Викиликс: Никола Димитров бил “Заштитен извор” на амбасадата на САД

Организацијата Викиликс тврди дека актуелниот шеф на македонската дипломатија Никола Димитров во два наврати бил заштитен извор на амбасадата на САД. Според организацијата која со години објавува тајни строго доверливи дипломатски преписки украдени од американските институции Димитров бил на листата на “заштитени” во 2008 година кога беше преговарач во спорот за името со Грција.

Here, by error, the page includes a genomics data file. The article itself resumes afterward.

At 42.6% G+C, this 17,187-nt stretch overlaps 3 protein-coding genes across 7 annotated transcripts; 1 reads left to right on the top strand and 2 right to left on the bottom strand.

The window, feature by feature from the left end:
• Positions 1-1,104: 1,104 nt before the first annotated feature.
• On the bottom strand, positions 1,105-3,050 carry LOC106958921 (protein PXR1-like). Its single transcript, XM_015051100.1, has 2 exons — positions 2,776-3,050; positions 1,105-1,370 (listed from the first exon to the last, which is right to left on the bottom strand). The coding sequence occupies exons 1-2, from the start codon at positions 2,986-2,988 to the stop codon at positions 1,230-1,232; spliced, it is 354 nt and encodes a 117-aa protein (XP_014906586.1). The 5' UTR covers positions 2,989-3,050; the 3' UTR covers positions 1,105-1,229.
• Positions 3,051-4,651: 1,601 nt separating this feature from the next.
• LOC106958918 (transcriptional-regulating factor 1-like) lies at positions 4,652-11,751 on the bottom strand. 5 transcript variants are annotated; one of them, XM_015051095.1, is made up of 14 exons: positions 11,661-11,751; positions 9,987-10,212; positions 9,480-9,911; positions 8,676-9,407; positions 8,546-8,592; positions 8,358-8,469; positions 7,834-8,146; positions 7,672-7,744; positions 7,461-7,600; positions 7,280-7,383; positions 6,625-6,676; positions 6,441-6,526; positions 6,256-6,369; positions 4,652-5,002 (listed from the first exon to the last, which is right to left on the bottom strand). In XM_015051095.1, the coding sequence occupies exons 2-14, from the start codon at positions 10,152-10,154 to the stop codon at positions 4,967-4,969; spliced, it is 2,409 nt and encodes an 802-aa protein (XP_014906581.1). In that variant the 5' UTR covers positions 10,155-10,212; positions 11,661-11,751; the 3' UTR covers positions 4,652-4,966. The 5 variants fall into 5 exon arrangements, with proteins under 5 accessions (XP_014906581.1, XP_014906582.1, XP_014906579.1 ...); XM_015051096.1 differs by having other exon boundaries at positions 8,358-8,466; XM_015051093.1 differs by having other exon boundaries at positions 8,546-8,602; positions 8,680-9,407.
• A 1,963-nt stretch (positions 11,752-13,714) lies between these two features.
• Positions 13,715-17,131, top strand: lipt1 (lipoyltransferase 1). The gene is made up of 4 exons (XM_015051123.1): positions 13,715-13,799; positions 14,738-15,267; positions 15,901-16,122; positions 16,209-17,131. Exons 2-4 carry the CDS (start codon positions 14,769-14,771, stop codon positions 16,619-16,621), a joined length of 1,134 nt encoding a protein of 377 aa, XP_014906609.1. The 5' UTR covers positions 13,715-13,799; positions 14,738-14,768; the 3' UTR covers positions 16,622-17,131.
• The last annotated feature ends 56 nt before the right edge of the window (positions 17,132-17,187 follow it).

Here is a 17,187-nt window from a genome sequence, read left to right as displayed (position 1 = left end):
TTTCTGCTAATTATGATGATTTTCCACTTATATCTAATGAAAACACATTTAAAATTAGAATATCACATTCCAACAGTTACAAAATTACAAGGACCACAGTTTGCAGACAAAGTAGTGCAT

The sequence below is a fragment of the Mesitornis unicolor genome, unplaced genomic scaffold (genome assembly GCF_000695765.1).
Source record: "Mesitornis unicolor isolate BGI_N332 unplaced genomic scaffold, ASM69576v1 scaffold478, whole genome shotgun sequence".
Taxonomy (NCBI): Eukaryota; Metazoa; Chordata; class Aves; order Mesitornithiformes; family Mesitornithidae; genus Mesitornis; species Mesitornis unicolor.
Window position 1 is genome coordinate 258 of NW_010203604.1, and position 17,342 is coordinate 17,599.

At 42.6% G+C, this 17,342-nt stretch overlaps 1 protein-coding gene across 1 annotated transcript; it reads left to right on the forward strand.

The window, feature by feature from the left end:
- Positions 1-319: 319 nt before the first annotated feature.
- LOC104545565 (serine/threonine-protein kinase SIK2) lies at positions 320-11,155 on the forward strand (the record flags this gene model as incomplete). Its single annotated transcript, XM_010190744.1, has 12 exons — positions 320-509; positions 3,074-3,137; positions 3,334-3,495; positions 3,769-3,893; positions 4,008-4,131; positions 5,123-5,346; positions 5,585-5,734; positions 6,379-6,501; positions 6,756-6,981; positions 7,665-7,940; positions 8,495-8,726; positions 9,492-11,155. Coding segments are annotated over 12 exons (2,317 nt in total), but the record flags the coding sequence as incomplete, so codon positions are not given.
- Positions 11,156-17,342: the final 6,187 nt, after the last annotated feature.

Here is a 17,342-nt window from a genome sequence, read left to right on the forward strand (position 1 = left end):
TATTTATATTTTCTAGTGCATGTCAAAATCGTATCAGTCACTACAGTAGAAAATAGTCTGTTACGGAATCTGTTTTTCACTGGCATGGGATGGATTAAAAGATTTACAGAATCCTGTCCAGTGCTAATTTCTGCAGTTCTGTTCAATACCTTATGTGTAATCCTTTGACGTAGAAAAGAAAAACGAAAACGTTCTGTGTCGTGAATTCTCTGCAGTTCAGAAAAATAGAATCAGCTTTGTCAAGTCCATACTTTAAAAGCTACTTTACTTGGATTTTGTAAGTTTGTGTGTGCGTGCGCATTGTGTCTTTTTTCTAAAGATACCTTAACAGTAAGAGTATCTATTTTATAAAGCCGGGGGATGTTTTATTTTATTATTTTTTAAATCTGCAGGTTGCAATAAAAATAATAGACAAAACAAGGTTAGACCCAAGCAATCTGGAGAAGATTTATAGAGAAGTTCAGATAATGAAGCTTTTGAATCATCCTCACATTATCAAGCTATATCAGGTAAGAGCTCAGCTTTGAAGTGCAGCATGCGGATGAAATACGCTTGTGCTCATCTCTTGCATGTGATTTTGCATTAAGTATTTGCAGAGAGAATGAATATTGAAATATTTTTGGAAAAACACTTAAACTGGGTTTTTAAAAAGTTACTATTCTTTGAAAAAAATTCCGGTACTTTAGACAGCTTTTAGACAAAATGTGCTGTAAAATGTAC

“Сегашниот министер за надворешни работи на Република Македонија Никола Димитров се води како „заштитен“ извор на американската амбасада два пати во 2008 година откако обезбедил информации за грчко-македонскиот спор за името и НАТО и ЕУ интеграциите“, пишува Викиликс.